brew install zsh

4. Use the Homebrew version of ZSH

Run the following command. You will be prompted to enter Mac’s password.

chsh -s /usr/local/bin/zsh

5. Logout and log back in.

6. Test if we are using ZSH and the correct ZSH

$ echo $0
zsh   //correct

$ which zsh
/usr/local/bin/zsh   //correct

Step 3— “Oh My ZSH”

“Oh My ZSH” is a plugin that runs on top of ZSH. It provides default config for ZSH (~/.zhrc file) and also provides themes and more features.

From what I know, most power users who use ZSH also use “Oh My ZSH”.
  1. Install “Oh My ZSH”

Run the following command to install “oh My ZSH”.

sh -c "$(curl -fsSL https://raw.github.com/robbyrussell/oh-my-zsh/master/tools/install.sh)"
Oh My ZSH is installed

2. Close and quit ITerm2 and reopen it.

It should look something like below. Notice that the prompt has changed and the theme is a bit different — That’s “Oh My ZSH” in action for you.

Initial Oh My ZSH Theme

Step 4— Change Themes And Install Fonts

In this step, we’ll add two different “Oh My ZSH” Themes. “Oh My ZSH” comes with tons of themes. PS: But some Themes need extra steps like installing specific fonts and so on.

To set a Theme, simply open ~/.zshrc file (created by “Oh My ZSH”) and change the theme as shown below.

PS: .zshrc is the config file for ZSH shell. People who don’t use “Oh My ZSH” will have to manually create this file and add any configs themselves. “Oh My ZSH” automatically creates this file if it doesn’t exist and then adds its own set of configs into this file.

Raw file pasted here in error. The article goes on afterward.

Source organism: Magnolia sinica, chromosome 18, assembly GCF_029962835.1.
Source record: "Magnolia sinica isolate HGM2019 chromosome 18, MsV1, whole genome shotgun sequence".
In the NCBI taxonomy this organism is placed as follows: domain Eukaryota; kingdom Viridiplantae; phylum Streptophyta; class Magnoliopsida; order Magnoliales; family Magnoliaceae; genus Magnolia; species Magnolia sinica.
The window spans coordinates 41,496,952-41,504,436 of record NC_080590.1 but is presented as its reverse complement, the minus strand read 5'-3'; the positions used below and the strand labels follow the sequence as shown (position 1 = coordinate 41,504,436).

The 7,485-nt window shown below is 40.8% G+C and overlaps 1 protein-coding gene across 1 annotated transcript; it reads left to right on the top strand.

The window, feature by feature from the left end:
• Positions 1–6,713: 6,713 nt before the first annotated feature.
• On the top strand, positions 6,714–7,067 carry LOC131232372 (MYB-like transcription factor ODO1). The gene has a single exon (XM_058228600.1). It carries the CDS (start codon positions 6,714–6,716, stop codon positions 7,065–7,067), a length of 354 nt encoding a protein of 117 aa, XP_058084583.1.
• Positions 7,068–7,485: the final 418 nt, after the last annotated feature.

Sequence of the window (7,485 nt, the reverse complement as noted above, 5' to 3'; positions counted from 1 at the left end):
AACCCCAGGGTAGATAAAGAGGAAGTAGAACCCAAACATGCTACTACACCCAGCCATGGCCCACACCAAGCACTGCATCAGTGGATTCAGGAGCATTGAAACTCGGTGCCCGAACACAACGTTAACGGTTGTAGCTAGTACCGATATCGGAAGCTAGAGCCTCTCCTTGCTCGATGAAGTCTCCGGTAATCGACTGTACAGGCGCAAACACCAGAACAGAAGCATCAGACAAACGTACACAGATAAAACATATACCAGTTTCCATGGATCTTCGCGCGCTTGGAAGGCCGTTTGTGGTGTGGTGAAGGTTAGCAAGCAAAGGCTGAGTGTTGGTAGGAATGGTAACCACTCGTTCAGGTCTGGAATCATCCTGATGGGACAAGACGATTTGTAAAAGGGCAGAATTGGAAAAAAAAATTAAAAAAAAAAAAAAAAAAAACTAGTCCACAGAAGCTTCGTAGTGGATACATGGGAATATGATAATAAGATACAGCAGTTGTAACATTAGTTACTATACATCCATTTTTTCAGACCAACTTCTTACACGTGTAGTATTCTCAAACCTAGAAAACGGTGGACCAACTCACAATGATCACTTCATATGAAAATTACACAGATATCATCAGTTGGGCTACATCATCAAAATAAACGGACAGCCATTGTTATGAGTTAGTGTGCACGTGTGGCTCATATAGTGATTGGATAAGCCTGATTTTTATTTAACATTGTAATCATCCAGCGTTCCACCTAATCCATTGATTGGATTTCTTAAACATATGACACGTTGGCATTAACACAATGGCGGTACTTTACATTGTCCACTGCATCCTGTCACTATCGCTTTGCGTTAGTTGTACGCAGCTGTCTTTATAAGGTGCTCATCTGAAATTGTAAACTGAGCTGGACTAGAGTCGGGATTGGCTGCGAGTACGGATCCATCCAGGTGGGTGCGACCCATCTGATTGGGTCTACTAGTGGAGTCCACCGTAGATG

Theme 1 — Let’s add a Theme called “Avit”

  1. Open .zshrc
$ open ~/.zshrc

2. Change the Theme to “Avit”

You can browse all the “Oh My ZSH” Themes here. To change the Theme, simply change the ZSH_THEME value in ~/.zshrc file from robbyrussell to Avit.

3. Update ZSH config

Run the following command to update the config.

$ source ~/.zhrc
Your command prompt in Avit Theme

4. Change the background color and font size

Open ITerm2 > Preferences > Profiles > Colors and change the background black color to use 20% gray as shown below.

Use 20% Gray background

Then open Text > Change Font and change the size to 14pt.

Change font to 14pt
A clean and beautiful Iterm2 with ZSH!

OK, Let’s install a different Theme that needs fonts.

Theme 2 — Installing “agnoster” Oh My ZSH theme

This is a popular theme because it emulates the Powerline Python app that enhances the terminal. The following picture shows how it looks. But this theme also needs us to install Powerline themes.

agnoster Oh My ZSH theme

1. Install Powerline fonts

$ git clone https://github.com/powerline/fonts.git
$ cd fonts
$ ./install.sh

2. Change the Theme to “agnoster”

$ open ~/.zshrc
Set ZSH_THEME="agnoster" and save the file

3. Quit ITerm2 and reopen it.

4. Set Powerline font

You can set any Powerline patched font you like. All the fonts end with “for Powerline”.

Open ITerm2 > Preferences > Profiles > Text > Change Font and set it to something that has “for Powerline”. I’m choosing “Meslo LG DZ for Powerline” font.

Meslo LG DZ for Powerline Iterm2 font
Note — If you are confused about the fonts and Themes: the Themes are for “Oh My ZSH” and ZSH shell and the fonts are for the Iterm2 itself.

5. All Done

At this point your Terminal should look like below:

Step 5 — Install iTerm2 “color schemes” (ITerm2 Themes)